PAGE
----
Another test was made by increasing the ambient temperature (while keeping turbine inlet temperature, and component efficiencies constant), which has an expected effect of reducing engine performance. This is due to the nature of the Brayton cycle; increasing the engine inlet temperature will result in an increase in required compressor work, while the turbine is operating between the same pressure difference. In addition, increased coolant supply temperatures from the compressor will also reduce cooling performance in the turbine and results in a decrease in turbine performance as well. Figure 11 shows the comparison made for this test case, and the differences between the results obtained from CGTM and GasTurb12 are within 2%.
Sensitivity Analysis on Cooling Parameters
The sensitivity of selected cooling performance parameters was sought by comparing a percent change from the reference generic H-Class engine performance (Table 7). The reference values of Table 7 were determined from the values given by Wilcock et al.  for “advanced cooling technology” levels, which is a viable assumption for recent H-Class engine technology. Sensitivity on a chosen parameter was then obtained by fixing other parameters at their reference values and changing the selected parameter within the limits given in Table 7. The upper limits were determined by considering the values given as “super-advanced technology” by Wilcock et al. . The results of reducing those parameters were also investigated, in order to observe the effect on engine performance when cooling techniques are negatively impacted during operations by conditions such as erosion, corrosion, and sand/dust particles.
Sensitivity charts were then obtained for shaft power delivered, coolant flowrates (chargeable), and thermal efficiency by plotting the percent change in these parameters against the percent change in each selected cooling parameter of Table 7. In this type of analysis, the slope shows the comparative impact strength of various cooling parameters on the engine performance variables.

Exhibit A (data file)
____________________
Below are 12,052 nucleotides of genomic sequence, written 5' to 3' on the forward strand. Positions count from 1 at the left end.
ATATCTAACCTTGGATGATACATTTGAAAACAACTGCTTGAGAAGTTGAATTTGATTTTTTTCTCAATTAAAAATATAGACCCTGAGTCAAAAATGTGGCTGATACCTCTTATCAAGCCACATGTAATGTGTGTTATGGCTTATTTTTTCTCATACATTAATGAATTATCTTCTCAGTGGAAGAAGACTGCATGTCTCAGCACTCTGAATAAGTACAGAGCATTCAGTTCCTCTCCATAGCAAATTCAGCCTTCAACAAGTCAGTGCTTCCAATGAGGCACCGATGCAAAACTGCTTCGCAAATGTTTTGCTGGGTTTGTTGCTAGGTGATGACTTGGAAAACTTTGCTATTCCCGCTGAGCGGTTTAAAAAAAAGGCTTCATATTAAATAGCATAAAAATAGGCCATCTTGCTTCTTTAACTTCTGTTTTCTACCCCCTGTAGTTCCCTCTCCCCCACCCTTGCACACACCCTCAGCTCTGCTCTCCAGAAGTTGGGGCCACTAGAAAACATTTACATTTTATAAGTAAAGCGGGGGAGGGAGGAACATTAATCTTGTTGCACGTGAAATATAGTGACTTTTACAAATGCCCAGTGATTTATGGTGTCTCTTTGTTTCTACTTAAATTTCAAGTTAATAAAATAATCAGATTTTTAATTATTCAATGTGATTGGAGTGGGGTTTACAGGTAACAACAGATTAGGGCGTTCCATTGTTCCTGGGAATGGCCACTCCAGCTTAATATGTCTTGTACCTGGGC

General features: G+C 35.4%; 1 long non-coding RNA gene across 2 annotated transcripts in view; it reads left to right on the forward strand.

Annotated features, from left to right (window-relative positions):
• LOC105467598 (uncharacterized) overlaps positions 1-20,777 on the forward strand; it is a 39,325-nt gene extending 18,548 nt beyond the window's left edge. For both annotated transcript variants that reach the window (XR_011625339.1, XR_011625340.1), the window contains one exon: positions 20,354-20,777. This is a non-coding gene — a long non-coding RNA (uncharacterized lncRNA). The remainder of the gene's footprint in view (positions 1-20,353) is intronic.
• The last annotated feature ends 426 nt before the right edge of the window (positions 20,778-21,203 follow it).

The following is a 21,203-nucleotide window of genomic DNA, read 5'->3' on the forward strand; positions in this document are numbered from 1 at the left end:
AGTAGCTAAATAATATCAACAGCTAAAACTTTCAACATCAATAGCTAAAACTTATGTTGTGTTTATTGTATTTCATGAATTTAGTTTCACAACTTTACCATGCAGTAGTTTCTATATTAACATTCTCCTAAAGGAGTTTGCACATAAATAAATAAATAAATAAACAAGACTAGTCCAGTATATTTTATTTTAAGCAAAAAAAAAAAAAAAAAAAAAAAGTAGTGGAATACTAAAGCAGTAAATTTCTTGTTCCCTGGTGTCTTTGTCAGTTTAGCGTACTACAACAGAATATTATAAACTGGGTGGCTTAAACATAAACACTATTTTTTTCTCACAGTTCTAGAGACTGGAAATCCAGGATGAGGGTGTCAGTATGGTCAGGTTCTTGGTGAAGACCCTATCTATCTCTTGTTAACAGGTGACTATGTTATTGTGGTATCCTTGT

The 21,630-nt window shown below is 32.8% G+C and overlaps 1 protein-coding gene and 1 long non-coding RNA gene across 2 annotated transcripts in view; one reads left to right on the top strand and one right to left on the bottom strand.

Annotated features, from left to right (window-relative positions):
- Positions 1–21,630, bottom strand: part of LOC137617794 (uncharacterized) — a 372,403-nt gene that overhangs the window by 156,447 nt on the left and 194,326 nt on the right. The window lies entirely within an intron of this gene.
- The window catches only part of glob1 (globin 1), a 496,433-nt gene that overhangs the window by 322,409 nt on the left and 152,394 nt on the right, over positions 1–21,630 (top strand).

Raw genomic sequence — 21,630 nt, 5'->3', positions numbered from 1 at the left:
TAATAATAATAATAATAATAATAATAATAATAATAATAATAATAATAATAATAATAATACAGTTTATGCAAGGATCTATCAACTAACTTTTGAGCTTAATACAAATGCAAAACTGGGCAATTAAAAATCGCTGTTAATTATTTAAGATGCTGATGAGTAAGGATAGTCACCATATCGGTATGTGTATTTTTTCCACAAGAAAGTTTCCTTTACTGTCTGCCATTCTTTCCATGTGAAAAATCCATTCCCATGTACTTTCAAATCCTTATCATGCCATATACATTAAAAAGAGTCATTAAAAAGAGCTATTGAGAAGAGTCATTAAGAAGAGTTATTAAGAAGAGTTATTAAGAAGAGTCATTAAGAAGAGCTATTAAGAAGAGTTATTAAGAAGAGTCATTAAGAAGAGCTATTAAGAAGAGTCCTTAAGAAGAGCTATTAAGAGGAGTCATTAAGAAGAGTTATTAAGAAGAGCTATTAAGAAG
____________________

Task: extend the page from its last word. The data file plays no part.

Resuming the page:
The thermal efficiency sensitivity is plotted in Fig. 12. The sensitivity curves are not linear, due to changes in associated loss parameters when a cooling parameter is varied.
In Fig. 12, the slopes of sensitivity plots indicate that advancements in blade materials (through an increase in maximum allowable blade metal temperature, Tb,max) have the highest impact on the thermal efficiency, which is expected since it is the primary parameter that affects the overall blade cooling effectiveness. Advancements in film cooling techniques have the second highest impact followed by the advancements in internal cooling techniques and advancements in TBC materials. According to the heat transfer model used from Young and Wilcock , if the blade material has a higher conductivity (thus a lower Bim), it can be cooled easier from the inside, resulting in a lower coolant flow requirement by external cooling techniques. Using less external coolant flow would eventually result in a decrease in turbine losses (mixing associated losses will be reduced) and the engine performance would be affected positively. It should be noted that this is valid only when advanced TBC materials and high film cooling effectiveness exist on the blade; with less advanced TBC technology and lower film cooling efficiency, cooling the blade metal internally might be compensated by the higher heat flux coming from the hot gas side.
Shaft power delivered is directly affected by increases in thermal efficiency of the gas turbine, and thus similar trends result, as shown in Fig. 13.